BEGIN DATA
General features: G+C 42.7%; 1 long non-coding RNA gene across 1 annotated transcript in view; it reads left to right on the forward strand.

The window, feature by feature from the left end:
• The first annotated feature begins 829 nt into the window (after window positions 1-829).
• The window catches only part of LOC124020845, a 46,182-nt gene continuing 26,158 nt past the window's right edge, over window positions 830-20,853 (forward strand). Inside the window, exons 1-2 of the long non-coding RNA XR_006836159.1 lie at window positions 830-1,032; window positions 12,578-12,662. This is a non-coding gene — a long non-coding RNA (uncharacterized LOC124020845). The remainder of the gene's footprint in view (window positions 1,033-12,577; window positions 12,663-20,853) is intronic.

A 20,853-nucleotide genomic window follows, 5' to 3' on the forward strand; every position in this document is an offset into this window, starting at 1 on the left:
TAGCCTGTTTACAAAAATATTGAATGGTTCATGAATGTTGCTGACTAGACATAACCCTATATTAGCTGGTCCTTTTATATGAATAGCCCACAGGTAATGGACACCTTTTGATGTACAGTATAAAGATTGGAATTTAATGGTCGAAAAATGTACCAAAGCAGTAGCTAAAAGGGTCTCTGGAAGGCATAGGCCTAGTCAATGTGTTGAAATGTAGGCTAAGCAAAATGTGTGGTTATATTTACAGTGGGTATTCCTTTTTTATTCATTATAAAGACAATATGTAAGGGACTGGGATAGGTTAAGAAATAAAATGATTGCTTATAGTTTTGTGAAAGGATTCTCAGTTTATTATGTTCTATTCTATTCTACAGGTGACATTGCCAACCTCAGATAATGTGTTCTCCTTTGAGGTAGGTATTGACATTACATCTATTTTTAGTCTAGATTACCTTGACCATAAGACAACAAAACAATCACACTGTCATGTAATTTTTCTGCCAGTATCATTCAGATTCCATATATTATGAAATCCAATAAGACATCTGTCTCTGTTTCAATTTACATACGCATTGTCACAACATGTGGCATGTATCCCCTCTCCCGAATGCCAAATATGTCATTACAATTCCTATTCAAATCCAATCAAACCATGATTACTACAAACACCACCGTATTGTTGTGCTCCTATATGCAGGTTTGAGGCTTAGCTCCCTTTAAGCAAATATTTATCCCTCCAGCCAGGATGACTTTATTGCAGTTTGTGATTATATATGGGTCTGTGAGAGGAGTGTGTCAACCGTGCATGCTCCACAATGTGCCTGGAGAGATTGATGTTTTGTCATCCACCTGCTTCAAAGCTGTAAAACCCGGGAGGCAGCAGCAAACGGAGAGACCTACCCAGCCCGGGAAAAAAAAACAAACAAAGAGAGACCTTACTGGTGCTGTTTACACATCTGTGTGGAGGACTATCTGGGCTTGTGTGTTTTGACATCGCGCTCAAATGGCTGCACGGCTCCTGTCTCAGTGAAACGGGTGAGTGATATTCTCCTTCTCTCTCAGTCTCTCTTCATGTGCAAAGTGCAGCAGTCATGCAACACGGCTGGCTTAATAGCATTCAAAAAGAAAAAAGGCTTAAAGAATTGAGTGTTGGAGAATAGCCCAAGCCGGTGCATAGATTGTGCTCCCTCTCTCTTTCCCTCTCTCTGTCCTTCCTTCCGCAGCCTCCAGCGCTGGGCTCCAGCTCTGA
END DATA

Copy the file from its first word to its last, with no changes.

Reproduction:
General features: G+C 42.7%; 1 long non-coding RNA gene across 1 annotated transcript in view; it reads left to right on the forward strand.

The window, feature by feature from the left end:
• The first annotated feature begins 829 nt into the window (after window positions 1-829).
• The window catches only part of LOC124020845, a 46,182-nt gene continuing 26,158 nt past the window's right edge, over window positions 830-20,853 (forward strand). Inside the window, exons 1-2 of the long non-coding RNA XR_006836159.1 lie at window positions 830-1,032; window positions 12,578-12,662. This is a non-coding gene — a long non-coding RNA (uncharacterized LOC124020845). The remainder of the gene's footprint in view (window positions 1,033-12,577; window positions 12,663-20,853) is intronic.

A 20,853-nucleotide genomic window follows, 5' to 3' on the forward strand; every position in this document is an offset into this window, starting at 1 on the left:
TAGCCTGTTTACAAAAATATTGAATGGTTCATGAATGTTGCTGACTAGACATAACCCTATATTAGCTGGTCCTTTTATATGAATAGCCCACAGGTAATGGACACCTTTTGATGTACAGTATAAAGATTGGAATTTAATGGTCGAAAAATGTACCAAAGCAGTAGCTAAAAGGGTCTCTGGAAGGCATAGGCCTAGTCAATGTGTTGAAATGTAGGCTAAGCAAAATGTGTGGTTATATTTACAGTGGGTATTCCTTTTTTATTCATTATAAAGACAATATGTAAGGGACTGGGATAGGTTAAGAAATAAAATGATTGCTTATAGTTTTGTGAAAGGATTCTCAGTTTATTATGTTCTATTCTATTCTACAGGTGACATTGCCAACCTCAGATAATGTGTTCTCCTTTGAGGTAGGTATTGACATTACATCTATTTTTAGTCTAGATTACCTTGACCATAAGACAACAAAACAATCACACTGTCATGTAATTTTTCTGCCAGTATCATTCAGATTCCATATATTATGAAATCCAATAAGACATCTGTCTCTGTTTCAATTTACATACGCATTGTCACAACATGTGGCATGTATCCCCTCTCCCGAATGCCAAATATGTCATTACAATTCCTATTCAAATCCAATCAAACCATGATTACTACAAACACCACCGTATTGTTGTGCTCCTATATGCAGGTTTGAGGCTTAGCTCCCTTTAAGCAAATATTTATCCCTCCAGCCAGGATGACTTTATTGCAGTTTGTGATTATATATGGGTCTGTGAGAGGAGTGTGTCAACCGTGCATGCTCCACAATGTGCCTGGAGAGATTGATGTTTTGTCATCCACCTGCTTCAAAGCTGTAAAACCCGGGAGGCAGCAGCAAACGGAGAGACCTACCCAGCCCGGGAAAAAAAAACAAACAAAGAGAGACCTTACTGGTGCTGTTTACACATCTGTGTGGAGGACTATCTGGGCTTGTGTGTTTTGACATCGCGCTCAAATGGCTGCACGGCTCCTGTCTCAGTGAAACGGGTGAGTGATATTCTCCTTCTCTCTCAGTCTCTCTTCATGTGCAAAGTGCAGCAGTCATGCAACACGGCTGGCTTAATAGCATTCAAAAAGAAAAAAGGCTTAAAGAATTGAGTGTTGGAGAATAGCCCAAGCCGGTGCATAGATTGTGCTCCCTCTCTCTTTCCCTCTCTCTGTCCTTCCTTCCGCAGCCTCCAGCGCTGGGCTCCAGCTCTGA